New Zealand is set to passed marriage equality this week, TVNZ reports:
The bill passed its committee stages with 77 votes to 43 last month and little change was anticipated for the final vote.
Big crowds, including a few celebrities, were expected to be in Parliament's public gallery to witness the vote.
Once the bill is passed it will be four months before the first same-sex couples can be married.
Reuters takes a new look at Obama and the Employment Non-Discrimination Act, noting that the White House is showing no signs of any executive order from the President on the issue:
While Obama's advisers tout his record on the issue, they make clear that an executive order on federal contractors soon is unlikely, arguing that it would carry far less weight than broader congressional action. Legislation called the Employment Non-Discrimination Act (ENDA) lacks enough votes to become law.
"We want to continue to advocate for legislation. We think that that's the most robust way to accomplish what we want to accomplish," White House senior adviser Valerie Jarrett told Reuters in an interview.
They also see no effort to help the bill along in Congress:
...congressional aides say they see little evidence that the White House - already consumed by gun control, immigration reform and budget issues - is pushing to win support for ENDA.
Advocates won't be giving Obama a break:
"There is more that he can do," said Jon Davidson, legal director at Lambda Legal, a non-profit organization supporting lesbian, gay, bisexual and transgender (LGBT) people. "He has repeatedly said as president that it's people's job to push him to do more and more, so we intend to keep doing that."
Buffalo Sabre player Steve Ott grabbed some attention this week when he tried to win a faceoff this week by extending a provocative tongue toward Jeff Halpern of the Montreal Canadiens, Yahoo Sports reports.
Watch the clip, AFTER THE JUMP...
Illinois Republican Chairman Pat Brady has been the target of his party's ire since January when he said:
"Giving gay and lesbian couples the freedom to get married honors the best conservative principles. It strengthens families and reinforces a key Republican value - that the law should treat all citizens equally."
In March, Republican leaders had planned a meeting in which they were going to discuss firing Brady for his remarks but the meeting was canceled because of dissonance within the party.
The meeting finally happened on Saturday, and Brady came out alive, the AP reports:
About 50 Republican Party members attended Saturday’s meeting in Tinley Park of the party’s State Central Committee to ask that Brady step down or that the committee fire him.
After a tense, hourslong session, Brady remained as the party’s chairman. He said the committee did not take a vote on whether to fire him during a closed-door meeting Saturday.
“I think there are people in the party who don’t necessarily agree with me, but the point is .... we’re a party that welcomes all ideas,” Brady said. “You don’t have to be exactly a platform Republican to be welcome in the party, and that’s the direction we’re taking the party.”
This is the atmosphere Republicans have fostered with their anti-equality stance:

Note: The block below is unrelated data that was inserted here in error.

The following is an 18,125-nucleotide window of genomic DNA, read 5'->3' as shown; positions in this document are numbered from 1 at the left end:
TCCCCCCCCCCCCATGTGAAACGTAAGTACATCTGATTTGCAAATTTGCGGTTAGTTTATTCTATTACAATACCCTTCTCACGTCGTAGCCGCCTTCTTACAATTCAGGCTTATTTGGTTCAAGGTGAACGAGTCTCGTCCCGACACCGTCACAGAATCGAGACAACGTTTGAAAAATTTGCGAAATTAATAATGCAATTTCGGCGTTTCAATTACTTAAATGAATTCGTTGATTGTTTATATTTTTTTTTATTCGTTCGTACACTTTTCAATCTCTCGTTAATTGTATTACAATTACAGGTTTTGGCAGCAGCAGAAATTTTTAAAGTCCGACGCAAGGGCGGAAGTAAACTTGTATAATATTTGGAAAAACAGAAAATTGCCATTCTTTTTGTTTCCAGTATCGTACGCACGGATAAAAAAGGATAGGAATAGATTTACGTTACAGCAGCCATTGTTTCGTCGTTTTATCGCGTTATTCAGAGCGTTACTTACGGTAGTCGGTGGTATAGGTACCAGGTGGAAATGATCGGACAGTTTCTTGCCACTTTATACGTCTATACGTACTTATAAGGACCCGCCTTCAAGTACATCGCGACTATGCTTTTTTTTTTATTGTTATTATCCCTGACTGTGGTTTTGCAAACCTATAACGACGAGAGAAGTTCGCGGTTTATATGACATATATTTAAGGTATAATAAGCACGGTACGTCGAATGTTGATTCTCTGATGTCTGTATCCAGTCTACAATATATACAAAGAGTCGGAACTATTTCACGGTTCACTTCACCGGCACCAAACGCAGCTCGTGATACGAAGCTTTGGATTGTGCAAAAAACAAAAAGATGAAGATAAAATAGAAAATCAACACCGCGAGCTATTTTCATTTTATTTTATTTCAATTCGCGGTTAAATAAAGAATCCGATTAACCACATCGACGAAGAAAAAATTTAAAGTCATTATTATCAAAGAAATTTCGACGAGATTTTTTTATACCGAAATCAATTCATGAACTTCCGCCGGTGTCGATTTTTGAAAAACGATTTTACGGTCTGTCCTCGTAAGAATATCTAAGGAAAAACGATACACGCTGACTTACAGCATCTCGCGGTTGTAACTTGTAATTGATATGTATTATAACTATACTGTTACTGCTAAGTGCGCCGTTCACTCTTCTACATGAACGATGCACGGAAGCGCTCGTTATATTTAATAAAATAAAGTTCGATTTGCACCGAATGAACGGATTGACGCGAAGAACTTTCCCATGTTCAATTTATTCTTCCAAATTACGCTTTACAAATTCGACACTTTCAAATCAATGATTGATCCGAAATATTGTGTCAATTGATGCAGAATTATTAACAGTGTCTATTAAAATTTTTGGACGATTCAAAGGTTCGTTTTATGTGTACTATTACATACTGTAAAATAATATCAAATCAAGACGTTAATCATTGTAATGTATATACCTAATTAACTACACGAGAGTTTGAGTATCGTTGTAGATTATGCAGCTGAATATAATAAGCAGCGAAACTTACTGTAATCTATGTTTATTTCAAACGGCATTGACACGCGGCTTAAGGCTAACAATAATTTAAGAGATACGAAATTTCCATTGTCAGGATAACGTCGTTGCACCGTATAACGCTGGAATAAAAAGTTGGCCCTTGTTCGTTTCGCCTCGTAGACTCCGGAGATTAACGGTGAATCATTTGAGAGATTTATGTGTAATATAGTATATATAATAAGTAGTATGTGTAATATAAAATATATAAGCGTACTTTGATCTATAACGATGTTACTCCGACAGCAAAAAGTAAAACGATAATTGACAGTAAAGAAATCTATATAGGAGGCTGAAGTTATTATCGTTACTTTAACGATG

At one point, people gathered in a hallway outside the meeting began yelling and chanting, “Throw him out.”
So this happened:
The 19-year-old is due to perform tonight in Arnhem, around an hour from Amsterdam, where the Anne Frank House is situated, and visited the museum on Saturday night.
Staff from the museum wrote on their Facebook page: “Yesterday night Justin Bieber visited the Anne Frank House, together with his friends and guards.
“Fans were waiting outside to see a glimpse of him. He stayed more than an hour in the museum.
“In our guestbook he wrote: ‘Truly inspiring to be able to come here. Anne was a great girl. Hopefully she would have been a belieber.’”
A ‘belieber’ is the name given to the singer’s fans.
Anti-Gay RNC Leader and Gay Republican Leader War Over Party's Marriage Position on 'Hardball': VIDEO
Check out thiis must-watch Hardball segment on Friday's RNC vote to reaffirm its opposition to same-sex marriage.
Chris Matthews watches with incredulity as Texas RNC Committeeman Robin Armstrong, who calls the GOP "the tolerant party", tells Matthews that he'd still join the GOP even if it were against the African-American civil rights movement.
Then Matthews asks Log Cabin Republican Executive Director Gregory Angelo how he likes being in a political party that doesn't believe in his equality. Says Angelo:"We're not part of the party because of its stance against so-called 'traditional marriage'. We're a part of the party in spite of that."
Armstrong and Angelo then engage in some back and forth debate with Matthews that reveals why the Republican Party is going down over this issue.
Watch, AFTER THE JUMP...
Incidentally, the RNC resolution that was passed on Friday was sponsored by none other than Dave Agema, the Michigan committeeman who has been at the center of a GOP storm over the anti-gay comments he posted on Facebook.
"I am pleased with our success in the face of unrelenting criticism from the left and want to thank national social conservative leaders who made their voices heard loud and clear in this process," Agema said in a release following today's vote at the RNC's annual spring meeting in Los Angeles.
"I hope that we can all now move forward and talk about other issues … We have won the battle, and I will have nothing more to say on this matter."